Instead I got more reasons to despair for the future. The problem is that the Author is mistakenly delighted about Microsoft’s intention to abandon desktop Windows, and instead rent consumers a cloud-based Desktop-as-a-Service. Basically, if you want a fully functional Windows Deskto, you will soon need to pay a recurring subscription fee for it. The Author thinks that this will encourage more people to install Linux. In this respect, he is probably right - but the question he fails to address is whether this will be as possible in the future. Because I see two major reasons why Microsoft’s plan means that future is foreclosed:
Most people who use Linux buy a computer with Windows pre-installed and install Linux on it. But if devices are shipped without Windows pre-installed on a device, then why would the OEM bother including a SSD? If the computer has minimal onboard storage, that means no traditional desktop OS (Linux or otherwise) will work on it. Of course you can probably add an external hard drive, but that creates its own impracticalities.
If the PC is supposed to boot into a cloud instance, then there probably will be difficult-to-circumvent (at least for non-technical people) security preventing a user from booting into a local disk.
I believe that OEMs will still produce laptops with SSDs, but they will be targeted at an increasingly niche market (with a price point to reflect this). 90% of laptops produced will be Chromebook-like machines enticing price sensitive consumers with low hardware costs in what is ultimately a false economy. I predict that over a 3 year period, consumers will pay more for a Windows license than they would for a higher spec machine. Assuming widespread adoption by students and others, eventually the only way Linux will be able to compete with Windows will be by developing a cloud alternative. Given the well-founded general disdain for corporatism by Linux users, I don’t see this as realistic in the medium term. This isn’t a question of the technology not being there, but rather that it would the Linux community to unite around one platform and funding model.
I suppose this is good reason to be thankful that we have our own Linux OEMs like Tuxedo, System76 and Star Labs. They may be our last bulwark against this corporatist dystopia.
Edit: apologies for posting in bug reports by accident.
I’d say the only freedom based future in a long-term would be open-source hardware like RISC-V…
It will surely cost a fortune and will be less performant, but it’s something reasonable to be invested in.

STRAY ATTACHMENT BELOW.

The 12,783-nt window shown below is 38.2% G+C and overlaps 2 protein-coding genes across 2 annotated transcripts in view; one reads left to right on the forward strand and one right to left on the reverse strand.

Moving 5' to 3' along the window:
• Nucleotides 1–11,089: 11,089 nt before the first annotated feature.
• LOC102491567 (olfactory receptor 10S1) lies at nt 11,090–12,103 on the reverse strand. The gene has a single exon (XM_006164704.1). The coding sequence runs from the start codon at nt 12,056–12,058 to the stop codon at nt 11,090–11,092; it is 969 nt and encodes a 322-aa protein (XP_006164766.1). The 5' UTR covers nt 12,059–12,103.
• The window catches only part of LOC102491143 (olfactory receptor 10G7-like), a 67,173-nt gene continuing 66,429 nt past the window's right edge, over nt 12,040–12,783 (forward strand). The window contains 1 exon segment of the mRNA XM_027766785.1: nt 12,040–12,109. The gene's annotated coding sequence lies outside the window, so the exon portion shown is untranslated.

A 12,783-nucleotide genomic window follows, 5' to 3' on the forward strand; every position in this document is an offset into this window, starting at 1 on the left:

First time when full open-source hardware system will be available:
We’re good to go, because it means that it can be repeatable in the future.
Of course i’d assume that all technologies to produce this stuff will be controlled since we’re living in a , but regardless having knowledge and open-source hardware gives freedom a chance.
It is not M$ (only). I believe I read some time ago that at “some thinkers organization” they discussed something like changing how the daily “economic” life will be.
The main point was nobody owns anything, everything will be provided as a service you pay for.
Instead of owning a car, you rent a car or use Uber or something.
Instead of buying a home, furniture… you rent it.
Instead of buying clothes, you rent it.
Instead of buying a laptop you rent it.
It was like planning that no body should be “owning” anything. People should be “renting” everything.
Many “excuses” or explanations were given.
But for me, still remains a question, I will be renting everything… OK, from whom? From an owner!
That’s the point - it legitimises increasing levels of capital accumulation by foreclosing ownership to the majority of people. As seen in many places across America and Europe - a vanishingly small number of people can own a home unless they inherit it (and even then, in many cases the G-man wants a cut via inheritance taxes).
I’ve been a middle of the road liberal my whole life but honestly this shit is making me go full anarchist. I don’t mind collective ownership if I have a genuine voice in how shit is run, and I’m interfacing directly with people with no algorithm designed by Lizard people censoring my views. The way things are going at the moment, we’re going to get all the negatives of Bolshevik State Capitalism and none of the positives.
Just thinking. This way, there will be no pirated windoze CDs, so people allover the world using pirated windoze, will convert to Linux!
Anyway, there will still be processors, RAMs, SSD, (they still need servers at least) … and people could still build laptops to run Linux.
I just had a look at DistroWatch, it says “ It has a Windows-like graphical user interface and many programs similar to those found in Windows. Zorin OS also comes with an application that lets users run many Windows programs.”
So, I do not get the point!
Why would I care running windoze apps…